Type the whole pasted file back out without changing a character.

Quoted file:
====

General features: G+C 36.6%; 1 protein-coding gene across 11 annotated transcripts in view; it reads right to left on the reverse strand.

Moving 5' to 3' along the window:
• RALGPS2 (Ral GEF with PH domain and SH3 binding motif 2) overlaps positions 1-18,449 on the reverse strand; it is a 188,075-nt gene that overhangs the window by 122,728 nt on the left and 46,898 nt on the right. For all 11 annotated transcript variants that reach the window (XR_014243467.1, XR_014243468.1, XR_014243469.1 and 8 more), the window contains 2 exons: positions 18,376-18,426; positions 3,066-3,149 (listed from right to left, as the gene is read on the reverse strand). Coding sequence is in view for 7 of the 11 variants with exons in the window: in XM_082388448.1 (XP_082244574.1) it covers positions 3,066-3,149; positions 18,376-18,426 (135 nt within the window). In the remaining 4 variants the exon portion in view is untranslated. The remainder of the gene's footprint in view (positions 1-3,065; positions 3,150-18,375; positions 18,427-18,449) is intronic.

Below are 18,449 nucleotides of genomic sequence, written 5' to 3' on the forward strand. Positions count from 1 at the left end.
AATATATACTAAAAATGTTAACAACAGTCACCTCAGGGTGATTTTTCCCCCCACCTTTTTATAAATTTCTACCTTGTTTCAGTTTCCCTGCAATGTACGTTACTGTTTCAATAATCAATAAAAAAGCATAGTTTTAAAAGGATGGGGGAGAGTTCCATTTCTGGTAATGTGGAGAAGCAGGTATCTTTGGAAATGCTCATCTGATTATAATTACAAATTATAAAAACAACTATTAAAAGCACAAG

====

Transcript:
General features: G+C 36.6%; 1 protein-coding gene across 11 annotated transcripts in view; it reads right to left on the reverse strand.

Moving 5' to 3' along the window:
• RALGPS2 (Ral GEF with PH domain and SH3 binding motif 2) overlaps positions 1-18,449 on the reverse strand; it is a 188,075-nt gene that overhangs the window by 122,728 nt on the left and 46,898 nt on the right. For all 11 annotated transcript variants that reach the window (XR_014243467.1, XR_014243468.1, XR_014243469.1 and 8 more), the window contains 2 exons: positions 18,376-18,426; positions 3,066-3,149 (listed from right to left, as the gene is read on the reverse strand). Coding sequence is in view for 7 of the 11 variants with exons in the window: in XM_082388448.1 (XP_082244574.1) it covers positions 3,066-3,149; positions 18,376-18,426 (135 nt within the window). In the remaining 4 variants the exon portion in view is untranslated. The remainder of the gene's footprint in view (positions 1-3,065; positions 3,150-18,375; positions 18,427-18,449) is intronic.

Below are 18,449 nucleotides of genomic sequence, written 5' to 3' on the forward strand. Positions count from 1 at the left end.
AATATATACTAAAAATGTTAACAACAGTCACCTCAGGGTGATTTTTCCCCCCACCTTTTTATAAATTTCTACCTTGTTTCAGTTTCCCTGCAATGTACGTTACTGTTTCAATAATCAATAAAAAAGCATAGTTTTAAAAGGATGGGGGAGAGTTCCATTTCTGGTAATGTGGAGAAGCAGGTATCTTTGGAAATGCTCATCTGATTATAATTACAAATTATAAAAACAACTATTAAAAGCACAAG